Display cooking brings lively interaction to the JPS Health Network in Fort Worth, Texas. The JPS Cafeteria brims with activity as staff prepare stir fry and lo mein on the Mongolian grill, made-to-order pasta dishes on an induction cooktop, and bake pizza in a brick oven. "We want to move away from all stereotypes of hospital food being just ordinary and make it exceptional," says Neal Lavender, executive director of Food and Nutrition Services.

Eyeing the C&U Dining Future

Asked what they see as the biggest changes ahead for the college and university dining segment, consultants and foodservice directors generally agree on two things: The pace of change will only accelerate, and technology will fuel many of the biggest changes ahead. Here’s what some see in their crystal balls:

  • “Today, we have beautiful buildings, exciting chef-driven menus and an incredible array of choices for students. In 10 years, it’s just going to be more exciting and as big a contrast to what we’re doing today as our current operations are to the steamtables and straight-line cafeterias that were the norm 10 years ago.”
    – Peter Testory, Director of Dining, University of Wisconsin-Madison
  • “We are looking at opportunities for robotics to be used in our program in the future. The industry isn’t there yet, but I’m confident that technological innovation and ongoing labor challenges will make robotics a viable alternative in the future. I also anticipate the rapid growth of delivery, perhaps via drones, and more advanced development of technologies that enable us to provide information to students in ways that they want it and that guide their custom, unique choices.”
    – Eric Montell, executive director, Residential & Dining Enterprises, Stanford University
  • “In 10 to 15 years, more schools will adopt a social-architecture approach to developing their campus dining experiences. As the proliferation of electronics, virtual reality goggles and apps to connect to while you’re sitting alone in your room with the lights out continues, creating social spaces for dining and engagement will become even more important to student success.”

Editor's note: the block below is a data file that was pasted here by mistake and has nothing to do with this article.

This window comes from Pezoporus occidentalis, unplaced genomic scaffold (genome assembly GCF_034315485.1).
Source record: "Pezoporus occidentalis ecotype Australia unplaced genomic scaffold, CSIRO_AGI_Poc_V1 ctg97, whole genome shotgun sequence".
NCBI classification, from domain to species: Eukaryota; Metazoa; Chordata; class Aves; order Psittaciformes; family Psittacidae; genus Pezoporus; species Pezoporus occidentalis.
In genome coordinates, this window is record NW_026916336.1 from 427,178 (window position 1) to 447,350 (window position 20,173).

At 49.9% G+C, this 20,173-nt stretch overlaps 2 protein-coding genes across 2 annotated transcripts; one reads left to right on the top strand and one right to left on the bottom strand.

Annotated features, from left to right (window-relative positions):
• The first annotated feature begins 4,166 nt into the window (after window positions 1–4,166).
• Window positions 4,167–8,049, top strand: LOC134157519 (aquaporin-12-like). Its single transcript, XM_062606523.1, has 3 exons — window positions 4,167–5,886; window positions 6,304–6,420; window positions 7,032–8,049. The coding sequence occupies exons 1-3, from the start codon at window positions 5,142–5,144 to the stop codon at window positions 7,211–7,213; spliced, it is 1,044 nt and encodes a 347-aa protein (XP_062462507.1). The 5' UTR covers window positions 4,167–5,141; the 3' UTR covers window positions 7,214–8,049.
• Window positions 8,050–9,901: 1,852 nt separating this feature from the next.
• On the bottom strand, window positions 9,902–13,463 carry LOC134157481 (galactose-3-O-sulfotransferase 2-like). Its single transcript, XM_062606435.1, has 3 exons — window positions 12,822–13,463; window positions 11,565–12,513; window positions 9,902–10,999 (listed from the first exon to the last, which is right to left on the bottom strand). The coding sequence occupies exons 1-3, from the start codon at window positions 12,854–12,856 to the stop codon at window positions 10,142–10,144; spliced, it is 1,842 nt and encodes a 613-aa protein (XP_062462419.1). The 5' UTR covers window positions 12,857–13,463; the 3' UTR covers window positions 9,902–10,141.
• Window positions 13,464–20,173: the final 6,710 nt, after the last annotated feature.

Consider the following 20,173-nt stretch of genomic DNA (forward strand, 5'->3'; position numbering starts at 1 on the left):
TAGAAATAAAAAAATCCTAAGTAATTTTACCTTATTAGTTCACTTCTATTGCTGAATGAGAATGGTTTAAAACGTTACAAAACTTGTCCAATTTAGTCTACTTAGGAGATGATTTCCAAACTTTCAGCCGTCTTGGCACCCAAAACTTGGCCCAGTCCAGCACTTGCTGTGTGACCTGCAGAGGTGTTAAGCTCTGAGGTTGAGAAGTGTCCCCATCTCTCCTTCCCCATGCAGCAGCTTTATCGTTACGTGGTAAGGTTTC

– David Porter, CEO, Porter Khouw Consulting
  • “I predict that in the future we’ll see traditional serveries focused on made-to-order meals and socializing but also newer, centralized kitchen facilities designed exclusively for processing all of the online orders that are going out for delivery or being staged for pickup. I also see drone delivery, new unmanned grab-and-go venues and the growth of automatic, wireless scanning and payment of selections made by customers as they visit campus dining venues.”
    – Adam Dean, senior associate/Management Advisory Services, Cini-Little Inc.
  • “Mobility will continue to be a big future focus, both in terms of technological innovations that make it easier, faster and more convenient for students to access our offerings and information, but also in terms of platforms we’re using, such as food trucks. Everything that we do in the future will continue to be focused on driving efficiency, talent and quality around what has become a very exciting culture of food on campus.”
    – Steve Mangan, Director of Dining, University of Michigan

For more insights on college and univesrity trends, read FE&S' Feeding A Better College Experience story.